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Here you can see the concrete runners and one of the trenches

I thought it was beyond awesome that I got to be there with Judah as we broke the ground for the first time to build our house. I’ve always loved stories of the pioneers, and I can still hardly believe that Judah and I are building our first house together. There’s something so wholesome and wonderful about that.

It wasn’t all wonderful, however… later that day before we had a chance to finish the job it started raining. We worked in the rain for a while. And then it got dark. So we worked in the rain and the dark for a while. But eventually we stopped, discouraged and maybe a bit frustrated because we hadn’t planned things out very well.

 

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Two very wet and muddy people – smiling because we’re together

In the following weeks, everything passed inspection. The septic inspection took forever, though, leaving us hanging a couple weeks before we could even apply for a building permit. Once we passed the septic inspection, the permit took just a day to acquire. Judah got it yesterday! *cue confetti and party noisemakers*

Then Judah was free to buy supplies and start hammering! (as he would say) I shall spare you a picture of the precarious truck and trailer loaded with supplies, but here is a piece of wisdom: don’t bite off more than you can chew. You may be left driving home at less than 30 mph because you bought more than your rig can handle well.

Isn’t life such a neat adventure? I’m so thankful for the path God is leading us down. And I’m especially thankful for my man and how he’s building this house for us! Stay tuned for part 2!

 

Why I Want to be a Farmer, Not a Homesteader

There’s lots of hype in my internet circles about homesteaders. And I get it; I respect homesteaders like crazy. They have a huge range of skills and many of them could literally survive with no outside contact for a long time. But that’s not the life I want; I want to be a farmer. Let’s start by defining our terms, shall we?

homesteader is someone (or a family) whose life is characterized by self-sufficiency. Some are even off-grid. Most homesteaders raise their own meat, eggs, milk, vegetables, and more while also making things like soap, cheese, quilts, etc. They typically don’t aim to raise enough of these products to sell, but rather to support themselves. Homesteaders are very independent.

farmer is someone (or a family) who raises food – crops and/or animals – to help support themselves and others. (note that this is my definition for the purpose of this post, not an all-encompassing definition) They often specialize in a number of products which they sell and make an income from. They do not live a self-sufficient lifestyle, but rather an interdependent lifestyle.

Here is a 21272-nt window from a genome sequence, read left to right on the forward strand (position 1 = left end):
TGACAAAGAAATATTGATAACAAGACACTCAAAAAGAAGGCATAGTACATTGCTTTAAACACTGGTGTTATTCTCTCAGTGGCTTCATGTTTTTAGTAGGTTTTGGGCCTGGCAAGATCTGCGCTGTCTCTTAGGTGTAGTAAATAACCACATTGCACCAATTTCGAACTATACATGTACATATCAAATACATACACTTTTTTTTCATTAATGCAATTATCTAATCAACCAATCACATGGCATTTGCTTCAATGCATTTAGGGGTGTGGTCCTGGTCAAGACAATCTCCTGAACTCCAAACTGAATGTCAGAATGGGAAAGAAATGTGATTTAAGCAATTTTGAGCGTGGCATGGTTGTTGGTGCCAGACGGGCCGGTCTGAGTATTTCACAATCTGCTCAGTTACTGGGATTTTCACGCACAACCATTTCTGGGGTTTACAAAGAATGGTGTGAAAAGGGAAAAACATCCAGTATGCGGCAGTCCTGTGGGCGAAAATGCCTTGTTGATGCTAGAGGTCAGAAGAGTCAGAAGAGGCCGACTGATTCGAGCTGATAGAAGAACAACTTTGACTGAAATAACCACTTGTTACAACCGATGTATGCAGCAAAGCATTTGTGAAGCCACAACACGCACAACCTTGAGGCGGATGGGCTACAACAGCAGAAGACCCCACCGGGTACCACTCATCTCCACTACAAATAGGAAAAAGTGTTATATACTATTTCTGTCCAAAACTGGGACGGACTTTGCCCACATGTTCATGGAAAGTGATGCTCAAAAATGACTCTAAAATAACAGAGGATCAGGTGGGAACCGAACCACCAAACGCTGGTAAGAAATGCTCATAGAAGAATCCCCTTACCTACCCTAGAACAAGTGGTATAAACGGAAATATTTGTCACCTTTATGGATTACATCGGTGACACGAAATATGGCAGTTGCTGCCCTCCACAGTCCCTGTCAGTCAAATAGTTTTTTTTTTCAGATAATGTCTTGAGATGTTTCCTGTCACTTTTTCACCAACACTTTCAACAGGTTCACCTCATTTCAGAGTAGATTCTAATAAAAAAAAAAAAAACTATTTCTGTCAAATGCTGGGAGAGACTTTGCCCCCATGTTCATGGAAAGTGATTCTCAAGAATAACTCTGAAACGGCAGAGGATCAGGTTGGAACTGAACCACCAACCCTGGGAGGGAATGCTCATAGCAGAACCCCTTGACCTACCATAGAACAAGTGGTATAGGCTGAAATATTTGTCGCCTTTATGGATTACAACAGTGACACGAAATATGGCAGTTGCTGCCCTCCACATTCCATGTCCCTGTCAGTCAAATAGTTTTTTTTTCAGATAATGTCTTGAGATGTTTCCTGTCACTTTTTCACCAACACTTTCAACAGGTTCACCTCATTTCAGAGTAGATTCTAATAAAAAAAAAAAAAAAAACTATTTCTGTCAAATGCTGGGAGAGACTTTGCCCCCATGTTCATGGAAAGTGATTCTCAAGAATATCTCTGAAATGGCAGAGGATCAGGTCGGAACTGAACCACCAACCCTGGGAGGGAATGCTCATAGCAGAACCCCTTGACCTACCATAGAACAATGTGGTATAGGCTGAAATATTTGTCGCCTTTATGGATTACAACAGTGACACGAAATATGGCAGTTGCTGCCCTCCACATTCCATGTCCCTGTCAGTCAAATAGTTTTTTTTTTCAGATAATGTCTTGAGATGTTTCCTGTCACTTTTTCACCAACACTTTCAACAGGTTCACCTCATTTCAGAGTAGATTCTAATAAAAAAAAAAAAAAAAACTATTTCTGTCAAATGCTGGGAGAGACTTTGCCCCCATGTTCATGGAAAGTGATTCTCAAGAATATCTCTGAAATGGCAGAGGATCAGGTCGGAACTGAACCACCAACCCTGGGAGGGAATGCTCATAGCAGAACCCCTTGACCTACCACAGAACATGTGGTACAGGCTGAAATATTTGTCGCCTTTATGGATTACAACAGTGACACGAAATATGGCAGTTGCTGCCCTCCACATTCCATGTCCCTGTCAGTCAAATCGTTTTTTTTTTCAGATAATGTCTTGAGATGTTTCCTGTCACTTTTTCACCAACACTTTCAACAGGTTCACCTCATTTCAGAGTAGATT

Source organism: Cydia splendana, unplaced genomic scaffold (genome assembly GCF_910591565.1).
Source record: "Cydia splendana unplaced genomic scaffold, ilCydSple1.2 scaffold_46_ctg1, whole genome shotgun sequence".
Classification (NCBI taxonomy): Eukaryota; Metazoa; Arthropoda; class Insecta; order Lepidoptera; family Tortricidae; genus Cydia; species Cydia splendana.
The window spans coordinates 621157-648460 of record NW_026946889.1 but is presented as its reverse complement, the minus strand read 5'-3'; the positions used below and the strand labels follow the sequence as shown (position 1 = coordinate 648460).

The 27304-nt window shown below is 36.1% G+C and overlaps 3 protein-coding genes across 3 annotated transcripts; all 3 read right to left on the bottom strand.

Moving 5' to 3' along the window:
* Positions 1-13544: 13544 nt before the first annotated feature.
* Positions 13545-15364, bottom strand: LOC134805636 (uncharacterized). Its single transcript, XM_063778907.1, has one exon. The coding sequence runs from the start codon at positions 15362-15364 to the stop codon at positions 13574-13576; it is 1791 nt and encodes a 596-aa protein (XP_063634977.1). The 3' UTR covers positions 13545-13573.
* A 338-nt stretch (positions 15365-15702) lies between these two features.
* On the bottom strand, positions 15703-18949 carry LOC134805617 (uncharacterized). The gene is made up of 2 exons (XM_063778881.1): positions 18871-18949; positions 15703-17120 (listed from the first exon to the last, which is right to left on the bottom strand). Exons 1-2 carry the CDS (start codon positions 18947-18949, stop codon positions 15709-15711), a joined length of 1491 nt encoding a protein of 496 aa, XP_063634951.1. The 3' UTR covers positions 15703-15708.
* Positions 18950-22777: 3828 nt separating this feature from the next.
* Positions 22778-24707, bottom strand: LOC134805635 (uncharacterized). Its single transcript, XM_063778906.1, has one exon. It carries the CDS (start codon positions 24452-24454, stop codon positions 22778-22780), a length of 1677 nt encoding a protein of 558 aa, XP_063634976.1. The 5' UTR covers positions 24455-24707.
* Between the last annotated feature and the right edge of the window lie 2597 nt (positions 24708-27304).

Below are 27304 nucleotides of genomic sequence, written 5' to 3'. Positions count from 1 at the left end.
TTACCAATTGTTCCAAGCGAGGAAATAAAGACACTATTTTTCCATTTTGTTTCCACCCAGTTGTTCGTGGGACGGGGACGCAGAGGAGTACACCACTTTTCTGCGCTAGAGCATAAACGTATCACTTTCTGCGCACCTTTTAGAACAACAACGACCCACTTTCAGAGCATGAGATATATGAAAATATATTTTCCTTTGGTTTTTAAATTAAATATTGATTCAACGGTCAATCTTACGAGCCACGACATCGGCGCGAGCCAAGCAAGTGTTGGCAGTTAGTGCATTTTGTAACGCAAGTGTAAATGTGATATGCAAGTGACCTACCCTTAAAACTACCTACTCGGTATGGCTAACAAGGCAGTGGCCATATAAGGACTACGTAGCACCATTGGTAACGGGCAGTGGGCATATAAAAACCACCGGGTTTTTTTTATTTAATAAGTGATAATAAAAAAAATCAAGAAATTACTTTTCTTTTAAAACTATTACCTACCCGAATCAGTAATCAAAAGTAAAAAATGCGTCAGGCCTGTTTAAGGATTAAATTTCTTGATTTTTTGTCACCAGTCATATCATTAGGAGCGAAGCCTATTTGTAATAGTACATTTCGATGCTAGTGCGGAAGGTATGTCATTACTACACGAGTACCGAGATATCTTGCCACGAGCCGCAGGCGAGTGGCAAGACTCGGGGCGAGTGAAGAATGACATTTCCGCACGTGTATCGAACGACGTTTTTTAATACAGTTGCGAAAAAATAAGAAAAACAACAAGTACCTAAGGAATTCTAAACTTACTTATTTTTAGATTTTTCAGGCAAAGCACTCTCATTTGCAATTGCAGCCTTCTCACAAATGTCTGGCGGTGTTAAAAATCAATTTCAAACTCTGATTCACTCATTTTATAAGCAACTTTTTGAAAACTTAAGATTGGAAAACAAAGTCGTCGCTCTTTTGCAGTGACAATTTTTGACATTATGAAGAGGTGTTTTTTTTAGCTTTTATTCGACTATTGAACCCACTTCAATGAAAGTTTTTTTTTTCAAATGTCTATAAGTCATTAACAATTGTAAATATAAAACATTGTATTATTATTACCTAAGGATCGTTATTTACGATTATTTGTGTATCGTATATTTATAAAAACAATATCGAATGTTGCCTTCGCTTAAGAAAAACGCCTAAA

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While it is wonderful to have a huge range of skills and to know that you and you could support your family with no outside help…. I believe that people were meant to be in relationships with each other, to work together and compliment each other.

Although to a point farms (and homesteads) can and should have many enterprises going on (for example, it just makes sense that cows follow chickens to eat the luscious grass that springs up after the chickens fertilize it), it can reach a point where the farmer or homesteader is stretched too far. I would rather focus on a few enterprises – hone my skills and be the absolute best at raising those particular products – and be able to sell them for a good profit. Then I can turn around and give someone else that money in exchange for a product I can’t grow or make as efficiently as they can. Both sides benefit, and neither is stretched too thin by trying to do everything ourselves. See?

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Another awesome thing about farming is the community aspect. As a farmer, I will be interacting with people while I sell my products and buy theirs. Relationships can be built and friendships formed. Homesteaders can and do interact with the community and form friends! But there’s something special about providing your friends with quality food and knowing they trust you and really, really like what you’re selling. There’s something special about supporting a friend’s new farming venture by buying their products.

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I’m all for mastering new skills, such as making soap or maple syrup. But I’m also excited about buying those products from someone else who makes them with quality and skill! You see, I want to be a farmer, not a homesteader.